Monday, August 29, 2005

Aching bones and happy ears

Perhaps I’m just beginning to show my age, but I find it more and more difficult to recover from late night outings. I’m not talking about the side effects of heavy drinking (as I’ve been pretty good about that lately), but rather the toll my insane dancing, coupled with general lack of sleep, takes upon my body. Thankfully, my mind remains happy even when my legs are writhing in pain.

I bring this up because of my latest BDB outing (that would be Bianca, Derek, and Ben). We went to Tonic to check out Monolake and a bunch of other German-influenced, minimal techno acts. A friend of Bianca’s, who goes by the name of End, was also performing. His set was a lot of fun, as he melds spy movie type sounds with breakbeat. Kind of like Propellerheads, but more broken and bizarre. My dancing fits began with him and I was soaked to the skin (as usual) within a couple of minutes. One of the other highlights of the evening was DJ Olive, who was spinning amazing downtempo and breakbeat. I really got lost in headnod mode.

There were several other DJs and acts whose names I didn’t catch, but all of the music was very similar. Simple four-on-the-floor beats with simple melodies. Music geared completely for dancing. In other words, the type of music that makes many people hate techno: no words, nothing to say, just there to make you move.

Monolake hit the stage at about 3 in the morning and proceeded to throw down some gut-rumbling basslines and wickedly distorted beats, all underlined by throbbing drums. I made several attempts at more dancing and managed for the most part but for the pain my ankles were in. One problem, however, was that the place was packed. Tonic is a great venue, but most people weren’t dancing and were simply milling around and getting in the way of those of us who were. But on the whole, I managed to shake my money maker as best I could.

Our Heroic Trio then proceeded to the local creperie for some early morning sustenance. It was yummy. I finally got home about 5am and crashed like a son of a bitch.

A fun night. A great show. Fantastic company. Happy weekend.

Echoing in my heart:

Jimmy Behan - Days Are What We Live In
(where ground is soft most often grows - arise arise arouse a rose)

Various - The Dirtchamber Sessions, Volume One
(the Prodigy displays his considerable mix skilz)

Kraftwerk - Radio-Activity
(1975; the originators, not the imitators)

Johnny Cash - American IV: The Man Comes Around
(great takes that often outdo the originals)

Koordinate Of Wonders - Koordinate Of Wonders
(icy surgical warm front)

>1 day nadasaucia

Thursday, August 25, 2005

Completely unrelated PS

Here's a shot of Rick, Margaret, and me at last Saturday's Contempt. Aren't they just the cutest couple? Aren't I a funny looking dude?

Cometh The Demon Barber

Anyone who lives in New York City knows what the 4 train is like at 8 in the morning on a weekday. For those who don't, let's just say that "claustrophobia-inducing" only just begins to cover it. Passengers are packed in like sardines and on most occasions you'll get more familiar with your neighbors than you'd like. However, this morning I was glad to be crushed up against one particular gentleman. This has nothing to do with physical attraction (guys aren't my thing), but rather everything to do with the paper he was reading. Next to some mindless op-ed piece was a full page ad touting the return of my favorite musical of ALL TIME: Sweeney Todd.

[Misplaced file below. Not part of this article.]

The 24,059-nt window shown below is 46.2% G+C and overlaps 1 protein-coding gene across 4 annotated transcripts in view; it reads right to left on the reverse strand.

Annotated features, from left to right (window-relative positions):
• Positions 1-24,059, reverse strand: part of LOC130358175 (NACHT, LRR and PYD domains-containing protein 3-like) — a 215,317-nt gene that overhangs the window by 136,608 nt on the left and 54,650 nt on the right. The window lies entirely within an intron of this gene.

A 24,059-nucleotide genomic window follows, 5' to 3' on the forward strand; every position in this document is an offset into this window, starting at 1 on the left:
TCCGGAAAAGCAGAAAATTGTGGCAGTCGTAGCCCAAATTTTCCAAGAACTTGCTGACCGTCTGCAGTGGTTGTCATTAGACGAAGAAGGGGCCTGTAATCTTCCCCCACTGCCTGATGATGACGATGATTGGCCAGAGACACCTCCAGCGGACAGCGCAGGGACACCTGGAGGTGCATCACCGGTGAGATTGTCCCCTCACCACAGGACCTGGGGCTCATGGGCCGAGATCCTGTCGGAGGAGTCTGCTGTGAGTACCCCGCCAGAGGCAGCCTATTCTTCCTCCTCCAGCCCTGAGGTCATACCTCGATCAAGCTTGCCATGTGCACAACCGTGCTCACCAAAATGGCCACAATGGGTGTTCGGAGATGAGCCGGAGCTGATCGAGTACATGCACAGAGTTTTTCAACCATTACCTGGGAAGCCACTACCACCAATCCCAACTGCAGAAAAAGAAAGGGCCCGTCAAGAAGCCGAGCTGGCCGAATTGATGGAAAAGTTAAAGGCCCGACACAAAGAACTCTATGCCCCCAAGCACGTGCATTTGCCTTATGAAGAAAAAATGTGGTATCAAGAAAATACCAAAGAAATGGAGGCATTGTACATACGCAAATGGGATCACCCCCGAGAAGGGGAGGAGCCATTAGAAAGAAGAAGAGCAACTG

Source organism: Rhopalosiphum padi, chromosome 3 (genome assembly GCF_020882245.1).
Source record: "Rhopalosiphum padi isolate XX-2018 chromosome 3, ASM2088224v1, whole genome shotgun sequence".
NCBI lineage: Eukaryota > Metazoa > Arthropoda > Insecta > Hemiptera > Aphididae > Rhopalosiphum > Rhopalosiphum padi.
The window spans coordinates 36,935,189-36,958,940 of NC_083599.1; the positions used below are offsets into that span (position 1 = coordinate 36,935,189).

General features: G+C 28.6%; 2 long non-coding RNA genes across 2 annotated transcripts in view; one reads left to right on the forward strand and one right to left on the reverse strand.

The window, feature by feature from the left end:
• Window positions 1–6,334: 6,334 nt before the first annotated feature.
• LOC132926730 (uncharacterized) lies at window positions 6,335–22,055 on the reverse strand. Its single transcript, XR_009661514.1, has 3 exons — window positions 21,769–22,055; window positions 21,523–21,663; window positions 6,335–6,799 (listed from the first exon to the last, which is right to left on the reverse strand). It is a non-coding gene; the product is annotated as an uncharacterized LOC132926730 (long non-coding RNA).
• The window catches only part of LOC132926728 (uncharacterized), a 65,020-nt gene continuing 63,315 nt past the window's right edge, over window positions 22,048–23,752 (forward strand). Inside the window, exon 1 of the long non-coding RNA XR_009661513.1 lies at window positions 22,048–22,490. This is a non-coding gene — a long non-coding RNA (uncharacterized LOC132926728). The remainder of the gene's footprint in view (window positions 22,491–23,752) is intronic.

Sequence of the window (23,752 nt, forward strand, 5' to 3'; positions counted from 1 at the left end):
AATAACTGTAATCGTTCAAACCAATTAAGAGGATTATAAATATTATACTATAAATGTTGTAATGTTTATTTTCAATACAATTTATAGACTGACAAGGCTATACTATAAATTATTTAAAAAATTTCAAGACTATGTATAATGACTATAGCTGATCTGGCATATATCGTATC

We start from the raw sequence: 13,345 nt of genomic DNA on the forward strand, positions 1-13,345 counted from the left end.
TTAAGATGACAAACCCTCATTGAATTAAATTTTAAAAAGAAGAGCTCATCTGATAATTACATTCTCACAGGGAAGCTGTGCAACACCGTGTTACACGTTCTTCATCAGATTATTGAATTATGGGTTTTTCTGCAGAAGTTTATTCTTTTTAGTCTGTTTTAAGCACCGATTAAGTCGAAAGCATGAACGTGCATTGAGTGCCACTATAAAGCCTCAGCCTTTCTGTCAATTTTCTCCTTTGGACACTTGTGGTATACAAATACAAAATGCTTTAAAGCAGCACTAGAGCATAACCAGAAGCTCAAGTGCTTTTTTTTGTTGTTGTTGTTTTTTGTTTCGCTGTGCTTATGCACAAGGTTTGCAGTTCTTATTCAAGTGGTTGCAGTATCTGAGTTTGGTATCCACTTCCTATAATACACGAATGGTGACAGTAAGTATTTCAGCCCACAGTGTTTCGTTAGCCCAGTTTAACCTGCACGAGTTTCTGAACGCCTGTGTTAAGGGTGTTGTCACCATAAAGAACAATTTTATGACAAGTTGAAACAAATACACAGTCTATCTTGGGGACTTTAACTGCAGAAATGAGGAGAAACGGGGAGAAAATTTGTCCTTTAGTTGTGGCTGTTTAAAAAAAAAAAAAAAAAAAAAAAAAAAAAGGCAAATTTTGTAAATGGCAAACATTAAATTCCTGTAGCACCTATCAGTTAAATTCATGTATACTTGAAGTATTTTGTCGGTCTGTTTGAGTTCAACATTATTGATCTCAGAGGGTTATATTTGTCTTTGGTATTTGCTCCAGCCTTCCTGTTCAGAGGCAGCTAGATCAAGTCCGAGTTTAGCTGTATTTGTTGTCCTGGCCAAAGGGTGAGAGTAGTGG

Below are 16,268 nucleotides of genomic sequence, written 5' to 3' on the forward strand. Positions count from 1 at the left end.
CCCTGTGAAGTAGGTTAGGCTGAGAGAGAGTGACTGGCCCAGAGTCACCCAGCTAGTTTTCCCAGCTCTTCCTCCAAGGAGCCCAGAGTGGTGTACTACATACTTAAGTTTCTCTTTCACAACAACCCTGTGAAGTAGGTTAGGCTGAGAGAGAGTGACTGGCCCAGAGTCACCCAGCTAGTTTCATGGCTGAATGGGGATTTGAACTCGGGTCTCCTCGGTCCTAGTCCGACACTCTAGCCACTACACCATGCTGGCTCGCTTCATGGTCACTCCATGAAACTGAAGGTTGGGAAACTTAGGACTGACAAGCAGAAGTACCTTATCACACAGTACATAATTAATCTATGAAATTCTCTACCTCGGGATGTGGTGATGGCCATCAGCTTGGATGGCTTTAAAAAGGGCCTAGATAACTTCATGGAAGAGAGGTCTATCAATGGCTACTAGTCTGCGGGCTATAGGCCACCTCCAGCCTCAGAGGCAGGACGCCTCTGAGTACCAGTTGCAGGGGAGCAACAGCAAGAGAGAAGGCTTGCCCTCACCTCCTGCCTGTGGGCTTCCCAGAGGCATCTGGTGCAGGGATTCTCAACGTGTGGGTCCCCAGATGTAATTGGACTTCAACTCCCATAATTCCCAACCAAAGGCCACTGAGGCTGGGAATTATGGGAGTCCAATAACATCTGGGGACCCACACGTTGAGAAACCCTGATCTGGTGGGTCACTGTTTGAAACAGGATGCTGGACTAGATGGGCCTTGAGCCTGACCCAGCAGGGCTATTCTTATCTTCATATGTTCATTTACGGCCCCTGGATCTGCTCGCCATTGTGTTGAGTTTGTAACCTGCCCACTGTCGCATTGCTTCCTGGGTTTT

Before I gush more about this, let's talk about Broadway. In my opinion, it pretty much sucks. It's filled to the brim with overly melodramatic, simplistic music and mindnumbing plots. Phantom Of The Opera? Put me to sleep. Andrew Lloyd Weber is a hack who hasn't done anything decent since Jesus Christ Superstar. Miss Saigon? Yawn. The Lion King? All flash, no substance. Sure, Chicago and Cabaret were very good, but that's pretty slim pickin's given the amount you have to choose from. I've always preferred Off- and Off-Off-Broadway stuff: much more exciting; much more experimental. However, challenging stuff never makes any money because, after all, the dumbest buy the most-est. So the return of Sweeney Todd is quite the breath of fresh air for me.

The music is fantastic (after all, it's Stephen Sondheim), the plot dark and gripping. For you poor unfortunates who are unfamiliar, things go like this...

The musical is set in London, probably sometime in the early 1900s. Todd is a barber with a lovely wife named Lucy. Lucy is so lovely, in fact, that she attracts the attention of the local magistrate, Judge Turpin. The judge is so enamored of Todd's wife that he fabricates charges against the hapless barber and has him sent off to prison ("Botany Bay! For life!"). Turpin then moves in as a sympathetic figure, but takes advantage of Lucy, raping her at a party.

Years pass and then Todd escapes from prison. He returns to England to seek his revenge against Judge Turpin. Upon his arrival, he discovers that his wife is dead and his daughter is now the ward of Judge Turpin. Through a series of events, Todd decides to not only take revenge upon the judge, but pretty much everybody else, slicing their throats while they sit is his chair ("And what if none of their souls were saved? / They went to their maker impeccably shaved").

Only the truly talented can sing while getting their throats cut.

His partner is crime is Ms. Lovett, the proprietor of a meat pie shop. She comes up with the wonderfully grisly idea of disposing of the victims' bodies by making them into... yup, you guessed it... meat pies. While this sounds terrible (and it is), the resulting lyrics are some of the most darkly comical you will EVER hear. A brief sampling from "Have A Little Priest"...

LOVETT: It's priest. Have a little priest.
TODD: Is it really good?
LOVETT: Sir, it's too good, at least!
Then again, they don't commit sins of the flesh,
So it's pretty fresh.
TODD: Awful lot of fat.